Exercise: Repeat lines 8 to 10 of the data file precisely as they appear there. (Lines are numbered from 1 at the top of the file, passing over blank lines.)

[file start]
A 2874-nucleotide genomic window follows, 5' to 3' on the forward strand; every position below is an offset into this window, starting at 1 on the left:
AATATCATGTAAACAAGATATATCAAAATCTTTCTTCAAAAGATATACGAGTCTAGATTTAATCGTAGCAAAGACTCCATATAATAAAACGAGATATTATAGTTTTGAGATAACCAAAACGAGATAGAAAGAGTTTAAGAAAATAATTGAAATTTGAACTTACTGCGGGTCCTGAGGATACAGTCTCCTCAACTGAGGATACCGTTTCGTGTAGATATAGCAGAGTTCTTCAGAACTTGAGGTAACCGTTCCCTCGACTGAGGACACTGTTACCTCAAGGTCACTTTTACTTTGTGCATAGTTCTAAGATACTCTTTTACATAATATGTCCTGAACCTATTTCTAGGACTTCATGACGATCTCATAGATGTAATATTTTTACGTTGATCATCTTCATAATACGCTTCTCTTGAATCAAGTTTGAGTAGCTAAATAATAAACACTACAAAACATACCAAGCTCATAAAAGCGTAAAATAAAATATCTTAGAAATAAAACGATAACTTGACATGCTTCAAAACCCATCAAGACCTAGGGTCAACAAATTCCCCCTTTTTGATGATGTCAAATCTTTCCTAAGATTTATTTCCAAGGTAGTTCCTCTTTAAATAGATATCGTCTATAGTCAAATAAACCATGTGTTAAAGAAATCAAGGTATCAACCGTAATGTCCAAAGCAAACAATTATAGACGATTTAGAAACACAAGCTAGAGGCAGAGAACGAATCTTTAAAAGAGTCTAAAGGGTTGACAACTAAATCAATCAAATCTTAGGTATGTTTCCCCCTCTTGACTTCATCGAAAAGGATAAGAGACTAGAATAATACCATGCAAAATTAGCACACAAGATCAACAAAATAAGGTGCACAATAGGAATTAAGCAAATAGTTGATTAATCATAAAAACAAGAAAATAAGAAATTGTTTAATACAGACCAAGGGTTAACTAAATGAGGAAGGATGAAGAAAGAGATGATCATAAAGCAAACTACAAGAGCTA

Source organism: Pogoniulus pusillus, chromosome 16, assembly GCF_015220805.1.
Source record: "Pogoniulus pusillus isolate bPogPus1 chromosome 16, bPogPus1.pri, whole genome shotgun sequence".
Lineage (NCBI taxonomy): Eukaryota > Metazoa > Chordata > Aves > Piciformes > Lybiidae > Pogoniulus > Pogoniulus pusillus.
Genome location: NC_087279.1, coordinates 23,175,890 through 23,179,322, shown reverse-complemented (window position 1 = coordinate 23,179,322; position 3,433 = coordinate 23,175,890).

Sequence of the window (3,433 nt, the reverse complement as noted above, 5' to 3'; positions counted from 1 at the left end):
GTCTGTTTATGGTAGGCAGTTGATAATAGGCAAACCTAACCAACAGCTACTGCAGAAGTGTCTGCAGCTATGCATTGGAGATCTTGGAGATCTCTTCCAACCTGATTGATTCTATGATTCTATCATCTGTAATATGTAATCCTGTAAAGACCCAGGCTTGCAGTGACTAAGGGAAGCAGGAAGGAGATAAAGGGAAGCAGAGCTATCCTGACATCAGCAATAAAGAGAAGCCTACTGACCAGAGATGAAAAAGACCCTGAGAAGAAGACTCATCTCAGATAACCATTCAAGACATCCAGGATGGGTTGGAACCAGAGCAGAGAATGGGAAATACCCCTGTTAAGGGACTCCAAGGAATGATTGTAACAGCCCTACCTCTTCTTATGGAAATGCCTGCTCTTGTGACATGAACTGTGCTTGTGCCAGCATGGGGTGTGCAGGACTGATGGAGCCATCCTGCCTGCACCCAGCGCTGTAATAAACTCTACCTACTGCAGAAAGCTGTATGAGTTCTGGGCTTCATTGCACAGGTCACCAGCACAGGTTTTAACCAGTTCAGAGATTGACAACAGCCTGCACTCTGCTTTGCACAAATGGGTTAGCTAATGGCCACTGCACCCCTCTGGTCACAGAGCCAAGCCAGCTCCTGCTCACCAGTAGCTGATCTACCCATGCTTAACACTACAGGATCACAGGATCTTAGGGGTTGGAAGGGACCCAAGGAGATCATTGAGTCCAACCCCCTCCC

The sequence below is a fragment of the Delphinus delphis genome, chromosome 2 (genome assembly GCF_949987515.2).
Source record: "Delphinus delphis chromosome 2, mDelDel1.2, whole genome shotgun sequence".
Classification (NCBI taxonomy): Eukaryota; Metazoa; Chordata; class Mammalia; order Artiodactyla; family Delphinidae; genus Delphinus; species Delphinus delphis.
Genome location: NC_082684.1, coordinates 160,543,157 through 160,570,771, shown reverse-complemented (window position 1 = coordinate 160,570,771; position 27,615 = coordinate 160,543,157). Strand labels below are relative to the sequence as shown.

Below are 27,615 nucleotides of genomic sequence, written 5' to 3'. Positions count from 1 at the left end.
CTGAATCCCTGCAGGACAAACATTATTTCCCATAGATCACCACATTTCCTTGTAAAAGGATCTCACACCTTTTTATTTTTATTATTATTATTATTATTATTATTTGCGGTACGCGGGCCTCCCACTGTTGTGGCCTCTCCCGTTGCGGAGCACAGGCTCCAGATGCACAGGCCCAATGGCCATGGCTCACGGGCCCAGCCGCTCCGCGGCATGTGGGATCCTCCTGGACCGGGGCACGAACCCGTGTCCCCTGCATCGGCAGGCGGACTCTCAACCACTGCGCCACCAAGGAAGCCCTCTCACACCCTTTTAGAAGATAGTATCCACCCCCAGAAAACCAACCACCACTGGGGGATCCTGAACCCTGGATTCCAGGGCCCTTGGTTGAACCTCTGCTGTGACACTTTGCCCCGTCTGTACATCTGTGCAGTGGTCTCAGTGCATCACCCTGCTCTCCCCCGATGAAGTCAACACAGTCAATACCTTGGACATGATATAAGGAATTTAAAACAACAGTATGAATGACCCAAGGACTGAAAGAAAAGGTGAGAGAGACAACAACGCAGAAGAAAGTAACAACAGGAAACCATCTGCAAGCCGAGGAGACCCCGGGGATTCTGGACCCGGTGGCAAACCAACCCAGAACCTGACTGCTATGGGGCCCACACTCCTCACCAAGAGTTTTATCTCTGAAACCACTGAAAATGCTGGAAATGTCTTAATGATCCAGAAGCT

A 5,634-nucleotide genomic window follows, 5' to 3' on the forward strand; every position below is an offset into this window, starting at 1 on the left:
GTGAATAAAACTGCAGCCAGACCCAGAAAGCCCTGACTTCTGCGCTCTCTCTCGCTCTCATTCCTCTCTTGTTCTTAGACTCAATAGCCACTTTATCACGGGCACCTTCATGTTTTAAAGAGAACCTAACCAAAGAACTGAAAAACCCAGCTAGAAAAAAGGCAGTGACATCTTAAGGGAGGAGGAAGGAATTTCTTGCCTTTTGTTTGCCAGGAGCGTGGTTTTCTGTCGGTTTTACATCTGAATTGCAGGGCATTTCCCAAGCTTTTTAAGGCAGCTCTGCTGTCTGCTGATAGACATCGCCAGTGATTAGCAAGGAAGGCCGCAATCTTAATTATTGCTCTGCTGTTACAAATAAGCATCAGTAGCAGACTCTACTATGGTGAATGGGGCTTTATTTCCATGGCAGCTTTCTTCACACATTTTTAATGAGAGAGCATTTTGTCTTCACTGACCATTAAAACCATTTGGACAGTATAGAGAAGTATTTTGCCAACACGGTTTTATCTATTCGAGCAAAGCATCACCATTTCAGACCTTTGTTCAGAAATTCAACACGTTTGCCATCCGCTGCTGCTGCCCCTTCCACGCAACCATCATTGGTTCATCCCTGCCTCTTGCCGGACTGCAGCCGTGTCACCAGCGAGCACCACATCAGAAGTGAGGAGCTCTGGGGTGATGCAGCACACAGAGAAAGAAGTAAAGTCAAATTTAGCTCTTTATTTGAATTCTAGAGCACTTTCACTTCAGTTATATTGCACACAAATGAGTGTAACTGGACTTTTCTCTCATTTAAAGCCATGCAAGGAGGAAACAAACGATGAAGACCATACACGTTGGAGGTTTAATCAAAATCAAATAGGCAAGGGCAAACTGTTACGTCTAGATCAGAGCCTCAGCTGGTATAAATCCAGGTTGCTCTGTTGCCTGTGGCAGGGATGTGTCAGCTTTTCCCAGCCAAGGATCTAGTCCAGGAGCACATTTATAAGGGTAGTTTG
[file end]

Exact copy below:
GTCTGTTTATGGTAGGCAGTTGATAATAGGCAAACCTAACCAACAGCTACTGCAGAAGTGTCTGCAGCTATGCATTGGAGATCTTGGAGATCTCTTCCAACCTGATTGATTCTATGATTCTATCATCTGTAATATGTAATCCTGTAAAGACCCAGGCTTGCAGTGACTAAGGGAAGCAGGAAGGAGATAAAGGGAAGCAGAGCTATCCTGACATCAGCAATAAAGAGAAGCCTACTGACCAGAGATGAAAAAGACCCTGAGAAGAAGACTCATCTCAGATAACCATTCAAGACATCCAGGATGGGTTGGAACCAGAGCAGAGAATGGGAAATACCCCTGTTAAGGGACTCCAAGGAATGATTGTAACAGCCCTACCTCTTCTTATGGAAATGCCTGCTCTTGTGACATGAACTGTGCTTGTGCCAGCATGGGGTGTGCAGGACTGATGGAGCCATCCTGCCTGCACCCAGCGCTGTAATAAACTCTACCTACTGCAGAAAGCTGTATGAGTTCTGGGCTTCATTGCACAGGTCACCAGCACAGGTTTTAACCAGTTCAGAGATTGACAACAGCCTGCACTCTGCTTTGCACAAATGGGTTAGCTAATGGCCACTGCACCCCTCTGGTCACAGAGCCAAGCCAGCTCCTGCTCACCAGTAGCTGATCTACCCATGCTTAACACTACAGGATCACAGGATCTTAGGGGTTGGAAGGGACCCAAGGAGATCATTGAGTCCAACCCCCTCCC

The sequence below is a fragment of the Delphinus delphis genome, chromosome 2 (genome assembly GCF_949987515.2).
Source record: "Delphinus delphis chromosome 2, mDelDel1.2, whole genome shotgun sequence".